Maryland – CBS (Sophomore)

Artist as Activist: Black Literature and Visual Art in the 20th Century

University of Maryland, College Park

June 26 – August 6, 2022

Faculty: Jordana Saggese and GerShun Avilez, University of Maryland

Factotums: TBA


Seminar Description: This course will explore Black experience, thought, and communities through creative culture, focusing particularly on artistic and literary production in the twentieth century. Organized chronologically, this class will provide students with a more thorough understanding of the overall connection of this material to the social, the political, and the aesthetic frames of its production. We will study the ways in which Black visual and literary productions have been shaped by larger discourses about American culture, but have also responded to the very real circumstances of racist exclusion. Students will ultimately investigate the construction of race as a category for the interpretation of these works, as well as the role and responsibility of the Black artist in times of political revolution. As a project-focused course, students will also be exposed to the cultural resources that UMD and the Washington, DC Metro region have to offer. We will take field trips and create collaborative projects to explore the content of the course in real time and space. 

Michigan – CBS (Junior)

Black Geographies: Race, Place, and Space in Space

University of Michigan, Ann Arbor

June 26 – August 6, 2022

Faculty: Tasneem Siddiqui and James Pope, Winston-Salem State University

Factotums: TBA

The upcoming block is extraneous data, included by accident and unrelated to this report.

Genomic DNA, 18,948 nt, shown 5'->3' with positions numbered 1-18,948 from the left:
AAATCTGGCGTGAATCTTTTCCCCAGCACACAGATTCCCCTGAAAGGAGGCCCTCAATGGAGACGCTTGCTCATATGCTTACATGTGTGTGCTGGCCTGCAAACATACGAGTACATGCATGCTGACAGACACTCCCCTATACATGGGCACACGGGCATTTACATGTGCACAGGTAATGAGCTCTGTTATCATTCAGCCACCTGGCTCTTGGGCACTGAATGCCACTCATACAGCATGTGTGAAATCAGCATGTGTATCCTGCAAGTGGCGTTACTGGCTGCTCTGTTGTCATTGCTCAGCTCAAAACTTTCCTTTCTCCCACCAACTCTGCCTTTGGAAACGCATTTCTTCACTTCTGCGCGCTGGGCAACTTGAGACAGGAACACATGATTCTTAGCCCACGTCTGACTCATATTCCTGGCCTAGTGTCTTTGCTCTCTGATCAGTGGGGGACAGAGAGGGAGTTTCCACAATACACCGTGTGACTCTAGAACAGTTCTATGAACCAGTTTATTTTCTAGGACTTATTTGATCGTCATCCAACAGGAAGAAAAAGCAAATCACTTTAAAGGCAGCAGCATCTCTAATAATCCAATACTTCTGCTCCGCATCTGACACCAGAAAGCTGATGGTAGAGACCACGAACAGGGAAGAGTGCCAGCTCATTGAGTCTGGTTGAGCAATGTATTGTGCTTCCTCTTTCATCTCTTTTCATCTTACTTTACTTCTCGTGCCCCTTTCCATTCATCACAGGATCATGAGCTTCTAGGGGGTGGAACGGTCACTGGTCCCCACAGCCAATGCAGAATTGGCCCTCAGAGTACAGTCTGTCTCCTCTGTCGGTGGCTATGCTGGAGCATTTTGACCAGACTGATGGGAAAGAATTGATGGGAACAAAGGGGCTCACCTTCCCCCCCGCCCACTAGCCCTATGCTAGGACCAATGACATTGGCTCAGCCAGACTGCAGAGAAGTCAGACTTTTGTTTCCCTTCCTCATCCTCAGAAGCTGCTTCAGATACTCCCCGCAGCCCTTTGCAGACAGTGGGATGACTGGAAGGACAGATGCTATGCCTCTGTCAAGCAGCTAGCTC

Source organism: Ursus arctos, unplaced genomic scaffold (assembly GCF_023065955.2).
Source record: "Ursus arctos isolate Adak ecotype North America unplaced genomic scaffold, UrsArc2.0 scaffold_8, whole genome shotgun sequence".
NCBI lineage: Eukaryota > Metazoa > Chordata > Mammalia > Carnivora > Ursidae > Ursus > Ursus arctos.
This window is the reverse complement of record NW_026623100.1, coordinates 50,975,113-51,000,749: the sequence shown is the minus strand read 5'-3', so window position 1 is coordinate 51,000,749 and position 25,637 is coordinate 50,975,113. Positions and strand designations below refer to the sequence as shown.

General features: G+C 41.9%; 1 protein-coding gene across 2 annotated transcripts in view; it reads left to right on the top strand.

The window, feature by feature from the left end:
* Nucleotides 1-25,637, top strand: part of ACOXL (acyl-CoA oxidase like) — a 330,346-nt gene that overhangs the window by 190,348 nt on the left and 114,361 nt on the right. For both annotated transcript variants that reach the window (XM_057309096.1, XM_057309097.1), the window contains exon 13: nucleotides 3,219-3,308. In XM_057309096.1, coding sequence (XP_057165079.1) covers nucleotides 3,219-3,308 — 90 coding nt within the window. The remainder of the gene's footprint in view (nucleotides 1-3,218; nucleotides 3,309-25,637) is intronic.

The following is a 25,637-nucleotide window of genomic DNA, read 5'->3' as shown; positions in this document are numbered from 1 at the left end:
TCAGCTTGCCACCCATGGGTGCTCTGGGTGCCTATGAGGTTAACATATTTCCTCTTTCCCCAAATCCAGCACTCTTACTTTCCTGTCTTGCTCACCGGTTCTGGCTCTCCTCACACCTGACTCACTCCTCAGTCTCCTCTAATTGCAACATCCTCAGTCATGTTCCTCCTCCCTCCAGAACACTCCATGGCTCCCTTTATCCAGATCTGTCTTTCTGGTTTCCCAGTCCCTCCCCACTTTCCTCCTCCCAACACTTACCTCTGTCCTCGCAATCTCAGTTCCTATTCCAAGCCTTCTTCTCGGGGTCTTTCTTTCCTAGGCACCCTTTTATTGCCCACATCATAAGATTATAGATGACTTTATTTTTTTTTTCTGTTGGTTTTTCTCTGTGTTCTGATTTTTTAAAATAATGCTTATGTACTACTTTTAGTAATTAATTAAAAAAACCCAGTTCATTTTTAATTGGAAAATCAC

Seminar Description: This course is designed to engage students with questions addressing the relationship between Black expressive culture, collective/everyday resistance, and uneven geographies. This course will introduce students to the field of Black geographies as theorized by scholars Katherine McKittrick and Clyde Woods. Black geographies seek to consider what kind of possibilities emerge when a critical Black studies perspective encounters critical geography. That is to ask, what happens when we engage questions about the convergence of place, power, and difference? Students will therefore examine the global intersections between race/gender/class, Blackness, and spatial politics in the African world to reveal the various ways Black/Africana populations produce, know, and negotiate space through and against processes of dispossession/displacement, enslavement/exploitation, containment, and (neo)colonialism and (neo)imperialism. Throughout the summer students will be introduced to a range of multidisciplinary conceptualizations that attempt to render visible the locations of Black/Africana history, selfhood, imagination, and resistance. We will ask ourselves, what are Black geographies? How do Black/Africana populations create and give meaning to space, place, and time? Why is space, place, and time so important? How are Black/Africana populations implicated in the production of space and produce a Black/Africana “sense of place”? In what ways do they bring into focus responses to geographic domination? How are Black/Africana histories, identities, cultures, conditions of resistance, imaginations, and life potentials attached to and affected by place? Finally, what is the imperative for a project of Black geographies? What types of knowledges—alternative socialities, social explanations and social actions, intellectual and aesthetic traditions—emerge to articulate praxis for realizing global social justice and give birth to a (re)new(ed) society, to new futures? To attend to the complex movements of Africana peoples, histories, intellectual, and sociopolitical formations, our praxis (theory and practice) will engage (however, not be limited to): Africana Indigenous knowledge systems, Caribbean intellectual traditions, Black British cultural studies, and Black Studies in the Americas.